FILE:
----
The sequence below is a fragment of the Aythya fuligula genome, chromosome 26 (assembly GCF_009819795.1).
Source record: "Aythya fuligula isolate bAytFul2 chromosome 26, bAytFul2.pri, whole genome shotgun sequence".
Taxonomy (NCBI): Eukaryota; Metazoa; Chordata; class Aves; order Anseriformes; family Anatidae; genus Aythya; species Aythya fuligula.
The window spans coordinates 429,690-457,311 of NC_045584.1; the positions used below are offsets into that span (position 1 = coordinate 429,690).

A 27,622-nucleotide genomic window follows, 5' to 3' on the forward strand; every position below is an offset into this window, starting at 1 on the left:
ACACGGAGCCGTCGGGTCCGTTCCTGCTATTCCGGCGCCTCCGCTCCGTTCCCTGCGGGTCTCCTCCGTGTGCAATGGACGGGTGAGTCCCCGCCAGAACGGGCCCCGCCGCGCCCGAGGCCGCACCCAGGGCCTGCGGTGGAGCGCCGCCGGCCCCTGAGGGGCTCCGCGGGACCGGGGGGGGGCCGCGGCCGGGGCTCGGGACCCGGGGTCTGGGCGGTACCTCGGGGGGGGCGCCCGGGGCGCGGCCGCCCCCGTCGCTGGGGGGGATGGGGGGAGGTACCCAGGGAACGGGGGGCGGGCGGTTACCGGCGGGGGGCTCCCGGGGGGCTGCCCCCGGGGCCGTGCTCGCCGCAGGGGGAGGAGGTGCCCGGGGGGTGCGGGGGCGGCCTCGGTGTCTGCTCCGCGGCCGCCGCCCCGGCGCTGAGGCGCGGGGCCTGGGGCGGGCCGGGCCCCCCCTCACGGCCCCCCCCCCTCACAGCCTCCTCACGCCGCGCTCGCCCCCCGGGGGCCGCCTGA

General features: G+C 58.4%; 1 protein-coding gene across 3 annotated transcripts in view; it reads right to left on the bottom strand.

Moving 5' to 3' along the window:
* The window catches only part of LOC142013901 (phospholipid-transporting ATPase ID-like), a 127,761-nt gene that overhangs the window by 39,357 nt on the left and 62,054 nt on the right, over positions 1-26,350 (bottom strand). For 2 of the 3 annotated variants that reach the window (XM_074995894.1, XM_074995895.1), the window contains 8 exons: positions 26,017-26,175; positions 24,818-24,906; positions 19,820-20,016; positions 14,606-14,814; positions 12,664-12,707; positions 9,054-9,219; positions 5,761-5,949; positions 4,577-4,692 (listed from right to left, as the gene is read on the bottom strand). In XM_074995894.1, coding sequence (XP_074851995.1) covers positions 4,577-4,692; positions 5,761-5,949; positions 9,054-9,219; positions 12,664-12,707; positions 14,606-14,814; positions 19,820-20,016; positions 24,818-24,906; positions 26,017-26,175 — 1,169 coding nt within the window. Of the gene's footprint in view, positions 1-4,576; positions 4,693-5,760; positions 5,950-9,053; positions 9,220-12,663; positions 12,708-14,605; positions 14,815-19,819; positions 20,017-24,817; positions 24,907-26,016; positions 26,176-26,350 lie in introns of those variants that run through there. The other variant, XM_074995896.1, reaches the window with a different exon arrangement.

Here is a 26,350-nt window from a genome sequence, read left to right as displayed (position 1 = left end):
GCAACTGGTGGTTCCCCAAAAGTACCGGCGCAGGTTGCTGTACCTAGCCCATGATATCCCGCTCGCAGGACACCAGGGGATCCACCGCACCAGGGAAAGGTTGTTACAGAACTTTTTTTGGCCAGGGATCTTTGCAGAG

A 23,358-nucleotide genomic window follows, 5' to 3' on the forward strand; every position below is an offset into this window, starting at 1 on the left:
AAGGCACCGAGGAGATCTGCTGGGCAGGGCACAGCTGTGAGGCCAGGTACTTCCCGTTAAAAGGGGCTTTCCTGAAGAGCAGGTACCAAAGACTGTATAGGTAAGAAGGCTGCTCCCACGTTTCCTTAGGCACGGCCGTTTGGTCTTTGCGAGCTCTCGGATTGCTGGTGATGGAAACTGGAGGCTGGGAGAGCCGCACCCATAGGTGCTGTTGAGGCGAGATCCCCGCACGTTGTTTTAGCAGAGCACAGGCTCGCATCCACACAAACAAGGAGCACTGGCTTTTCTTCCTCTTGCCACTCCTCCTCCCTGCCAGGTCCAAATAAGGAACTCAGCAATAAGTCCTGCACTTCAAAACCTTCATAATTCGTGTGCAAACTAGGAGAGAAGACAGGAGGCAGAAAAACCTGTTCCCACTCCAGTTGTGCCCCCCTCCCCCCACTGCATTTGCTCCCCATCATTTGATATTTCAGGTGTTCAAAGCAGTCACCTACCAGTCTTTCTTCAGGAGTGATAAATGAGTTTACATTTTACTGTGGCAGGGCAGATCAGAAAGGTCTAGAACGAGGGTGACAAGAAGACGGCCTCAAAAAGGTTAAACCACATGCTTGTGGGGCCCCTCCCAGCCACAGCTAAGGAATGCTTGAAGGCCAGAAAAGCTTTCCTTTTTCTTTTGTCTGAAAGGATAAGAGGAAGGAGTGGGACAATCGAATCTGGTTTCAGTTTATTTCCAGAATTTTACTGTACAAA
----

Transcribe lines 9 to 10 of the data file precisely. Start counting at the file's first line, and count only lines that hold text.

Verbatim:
* The window catches only part of LOC142013901 (phospholipid-transporting ATPase ID-like), a 127,761-nt gene that overhangs the window by 39,357 nt on the left and 62,054 nt on the right, over positions 1-26,350 (bottom strand). For 2 of the 3 annotated variants that reach the window (XM_074995894.1, XM_074995895.1), the window contains 8 exons: positions 26,017-26,175; positions 24,818-24,906; positions 19,820-20,016; positions 14,606-14,814; positions 12,664-12,707; positions 9,054-9,219; positions 5,761-5,949; positions 4,577-4,692 (listed from right to left, as the gene is read on the bottom strand). In XM_074995894.1, coding sequence (XP_074851995.1) covers positions 4,577-4,692; positions 5,761-5,949; positions 9,054-9,219; positions 12,664-12,707; positions 14,606-14,814; positions 19,820-20,016; positions 24,818-24,906; positions 26,017-26,175 — 1,169 coding nt within the window. Of the gene's footprint in view, positions 1-4,576; positions 4,693-5,760; positions 5,950-9,053; positions 9,220-12,663; positions 12,708-14,605; positions 14,815-19,819; positions 20,017-24,817; positions 24,907-26,016; positions 26,176-26,350 lie in introns of those variants that run through there. The other variant, XM_074995896.1, reaches the window with a different exon arrangement.

Here is a 26,350-nt window from a genome sequence, read left to right as displayed (position 1 = left end):